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Old 05-01-2014, 11:18 AM   #15
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I suppose 2 years would be ok, but FWIW, we cut up a huge black oak from our property about 15 years ago. 2 foot logs. We had used the logs as a border fence. After five years of drying, there was absolutely no way to split these 20 inch diameter logs. More than rock hard. Can't begin to get a wedge started.
A popular firewood up here is the hardwood alder. When it is green (greener the better) it splits perfectly and easily. Later it is much harder.

As soon as I limbed and cut an alder for length, I just walked around splitting the logs where they lay, like hitting golf balls. Good heavy steel-toe boots were wanted.

I enjoyed this kind of work, but I am glad it is over for me. All the tools to maintain, and IMO most of these tasks are dangerous. Plenty serious injuries to be had in a second of wandering attention.

Ha
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Old 05-01-2014, 11:39 AM   #16
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At my camp I have a splitting maul of unknown make and vintage. Works mostly OK.

The best answer to a lot of splitting is my double barrel stove with a large maw. And a 25 foot tall chimney.

The back end of the lower barrel I modified into a quasi rocket stove. It takes a bit shorter logs now, but it extracts much more btus from the wood via a far more efficient burn. More experiments are in the works.

I'd never pay $200 plus for a splitting axe.
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Old 05-01-2014, 11:47 AM   #17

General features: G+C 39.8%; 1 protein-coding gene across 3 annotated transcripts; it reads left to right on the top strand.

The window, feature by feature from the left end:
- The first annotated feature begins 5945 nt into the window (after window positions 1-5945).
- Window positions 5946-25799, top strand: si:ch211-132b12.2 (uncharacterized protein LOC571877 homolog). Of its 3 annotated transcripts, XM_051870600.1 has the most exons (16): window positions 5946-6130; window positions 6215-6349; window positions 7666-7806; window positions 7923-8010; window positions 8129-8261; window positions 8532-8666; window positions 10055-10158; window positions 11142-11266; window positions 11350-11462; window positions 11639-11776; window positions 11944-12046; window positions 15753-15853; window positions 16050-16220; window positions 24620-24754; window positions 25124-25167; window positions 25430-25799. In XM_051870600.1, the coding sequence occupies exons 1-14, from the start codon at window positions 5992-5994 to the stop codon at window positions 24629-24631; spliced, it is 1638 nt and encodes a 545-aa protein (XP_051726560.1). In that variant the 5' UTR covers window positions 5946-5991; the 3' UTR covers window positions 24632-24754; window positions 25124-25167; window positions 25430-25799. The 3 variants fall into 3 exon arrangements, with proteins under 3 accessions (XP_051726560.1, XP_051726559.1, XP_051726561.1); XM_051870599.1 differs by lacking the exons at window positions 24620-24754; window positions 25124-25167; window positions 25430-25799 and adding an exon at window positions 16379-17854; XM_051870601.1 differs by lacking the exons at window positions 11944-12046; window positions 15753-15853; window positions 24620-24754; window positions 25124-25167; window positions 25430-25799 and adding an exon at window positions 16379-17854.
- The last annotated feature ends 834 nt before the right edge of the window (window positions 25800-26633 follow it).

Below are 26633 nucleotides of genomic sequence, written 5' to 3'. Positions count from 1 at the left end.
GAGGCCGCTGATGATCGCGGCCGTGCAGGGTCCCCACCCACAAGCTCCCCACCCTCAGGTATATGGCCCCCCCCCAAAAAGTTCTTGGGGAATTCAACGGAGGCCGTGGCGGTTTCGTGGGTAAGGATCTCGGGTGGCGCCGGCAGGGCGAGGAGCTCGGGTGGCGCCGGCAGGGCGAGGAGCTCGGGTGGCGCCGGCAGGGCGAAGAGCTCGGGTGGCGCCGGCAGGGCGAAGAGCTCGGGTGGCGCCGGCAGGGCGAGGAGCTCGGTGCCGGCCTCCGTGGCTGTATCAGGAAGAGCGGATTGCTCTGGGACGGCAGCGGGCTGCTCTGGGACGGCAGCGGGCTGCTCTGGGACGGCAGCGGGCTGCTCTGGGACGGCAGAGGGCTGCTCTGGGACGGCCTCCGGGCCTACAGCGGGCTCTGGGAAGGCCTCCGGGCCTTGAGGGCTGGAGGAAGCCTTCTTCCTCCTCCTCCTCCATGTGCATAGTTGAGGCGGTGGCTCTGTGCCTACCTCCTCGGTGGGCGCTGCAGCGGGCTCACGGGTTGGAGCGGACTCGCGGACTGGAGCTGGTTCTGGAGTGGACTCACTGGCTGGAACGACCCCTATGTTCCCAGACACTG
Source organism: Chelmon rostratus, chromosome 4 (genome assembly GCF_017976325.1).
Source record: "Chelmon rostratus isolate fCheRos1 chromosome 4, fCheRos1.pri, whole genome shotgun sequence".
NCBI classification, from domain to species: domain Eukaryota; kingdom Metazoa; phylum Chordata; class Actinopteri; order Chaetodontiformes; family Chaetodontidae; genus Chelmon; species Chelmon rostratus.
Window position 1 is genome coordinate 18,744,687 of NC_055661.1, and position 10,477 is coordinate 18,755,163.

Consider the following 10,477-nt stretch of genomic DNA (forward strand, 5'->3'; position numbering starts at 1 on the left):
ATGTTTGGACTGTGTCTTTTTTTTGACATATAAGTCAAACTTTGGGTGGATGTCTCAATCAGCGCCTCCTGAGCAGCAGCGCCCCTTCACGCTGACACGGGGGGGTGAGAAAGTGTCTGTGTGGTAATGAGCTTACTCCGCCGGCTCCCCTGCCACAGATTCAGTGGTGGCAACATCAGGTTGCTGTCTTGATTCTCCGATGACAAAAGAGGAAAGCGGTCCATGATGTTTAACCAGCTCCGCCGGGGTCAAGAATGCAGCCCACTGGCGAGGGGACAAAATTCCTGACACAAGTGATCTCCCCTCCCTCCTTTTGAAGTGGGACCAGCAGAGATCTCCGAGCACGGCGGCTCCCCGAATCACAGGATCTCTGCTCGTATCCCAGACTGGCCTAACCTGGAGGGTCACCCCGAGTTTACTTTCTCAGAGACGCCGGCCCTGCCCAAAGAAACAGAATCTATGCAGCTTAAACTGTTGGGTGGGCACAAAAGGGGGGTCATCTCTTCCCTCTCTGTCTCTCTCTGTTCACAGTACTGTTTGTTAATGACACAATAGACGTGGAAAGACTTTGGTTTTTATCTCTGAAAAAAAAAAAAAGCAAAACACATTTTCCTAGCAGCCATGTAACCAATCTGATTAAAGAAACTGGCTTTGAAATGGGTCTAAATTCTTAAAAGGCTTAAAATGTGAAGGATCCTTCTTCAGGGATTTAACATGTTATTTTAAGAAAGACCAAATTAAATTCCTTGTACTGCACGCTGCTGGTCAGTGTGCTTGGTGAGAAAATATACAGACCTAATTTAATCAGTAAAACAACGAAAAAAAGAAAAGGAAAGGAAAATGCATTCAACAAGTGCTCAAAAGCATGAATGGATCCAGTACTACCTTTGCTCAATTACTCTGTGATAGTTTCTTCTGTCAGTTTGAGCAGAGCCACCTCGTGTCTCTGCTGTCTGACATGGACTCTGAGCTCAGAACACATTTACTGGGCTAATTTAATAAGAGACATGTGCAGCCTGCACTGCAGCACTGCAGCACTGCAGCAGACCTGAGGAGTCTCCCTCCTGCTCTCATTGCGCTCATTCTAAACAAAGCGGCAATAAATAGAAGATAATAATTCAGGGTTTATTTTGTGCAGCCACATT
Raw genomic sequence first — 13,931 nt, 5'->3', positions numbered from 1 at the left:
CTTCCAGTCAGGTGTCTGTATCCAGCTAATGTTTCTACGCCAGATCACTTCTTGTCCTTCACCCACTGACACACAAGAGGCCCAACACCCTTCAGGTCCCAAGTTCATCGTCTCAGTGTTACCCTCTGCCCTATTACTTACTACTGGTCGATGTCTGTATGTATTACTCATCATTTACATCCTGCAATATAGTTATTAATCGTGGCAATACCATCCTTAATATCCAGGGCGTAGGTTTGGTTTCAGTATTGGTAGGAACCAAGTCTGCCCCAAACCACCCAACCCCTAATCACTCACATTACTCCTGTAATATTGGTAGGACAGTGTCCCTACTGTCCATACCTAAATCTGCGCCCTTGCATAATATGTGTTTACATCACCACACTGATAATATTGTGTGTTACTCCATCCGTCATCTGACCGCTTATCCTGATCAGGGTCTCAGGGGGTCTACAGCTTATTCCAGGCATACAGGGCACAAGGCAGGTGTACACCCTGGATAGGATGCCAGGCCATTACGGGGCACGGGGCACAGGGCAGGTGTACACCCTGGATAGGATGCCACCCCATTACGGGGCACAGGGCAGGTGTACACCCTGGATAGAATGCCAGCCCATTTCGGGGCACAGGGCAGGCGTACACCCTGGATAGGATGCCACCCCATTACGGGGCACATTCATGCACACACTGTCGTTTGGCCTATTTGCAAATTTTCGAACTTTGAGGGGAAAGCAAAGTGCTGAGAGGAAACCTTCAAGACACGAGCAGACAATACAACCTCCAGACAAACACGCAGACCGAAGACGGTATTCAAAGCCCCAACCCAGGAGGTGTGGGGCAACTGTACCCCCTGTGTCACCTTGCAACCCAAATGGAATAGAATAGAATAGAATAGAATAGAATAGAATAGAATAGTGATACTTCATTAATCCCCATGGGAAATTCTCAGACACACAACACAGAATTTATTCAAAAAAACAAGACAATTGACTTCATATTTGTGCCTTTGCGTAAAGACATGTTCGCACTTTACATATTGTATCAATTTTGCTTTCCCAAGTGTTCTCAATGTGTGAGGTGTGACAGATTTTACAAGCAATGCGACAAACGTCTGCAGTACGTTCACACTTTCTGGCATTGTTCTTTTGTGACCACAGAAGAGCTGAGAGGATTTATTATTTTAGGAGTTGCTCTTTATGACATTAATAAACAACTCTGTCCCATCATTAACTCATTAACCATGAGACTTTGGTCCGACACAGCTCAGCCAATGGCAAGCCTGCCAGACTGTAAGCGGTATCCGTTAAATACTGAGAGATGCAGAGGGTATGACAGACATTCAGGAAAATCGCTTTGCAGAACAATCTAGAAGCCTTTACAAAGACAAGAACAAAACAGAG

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Just like anyone trying to sell a product, that advertisement is all hype. The wood looks really dry and the grain is all straight. I'm sure I could find a piece of wood that would split really easily and make a video that made my technique look great.

I actually did that at a picnic wood splitting competition once. By picking out just the right piece of wood, I split the log with one swing--using an ordinary axe.

By the way, the guy who said "he who burns wood for heat is twice warmed--once when he gathers it and once when he burns it" was only partially right. You also get warmed when you split it and stack it and haul it into the house and then again when you have to clean out the ash pan.

Incidentally, I'm glad I don't have to burn wood for heat anymore! It saved a lot of money, but it took a lot of time. But then again, it sure was nice to just put another log on the fire and cuddle up next to it with my wife...OK, forget what I said about being glad we don't burn wood anymore.
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Old 05-01-2014, 04:03 PM   #18
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Quote:
Originally Posted by ERD50 View Post
Stupid question - but if you are using a stove (not a fireplace), why even split the wood? From what I've seen of stoves, they get so hot internally they burn everything, I don't think you need that surface area to 'catch' like you do in an open fireplace.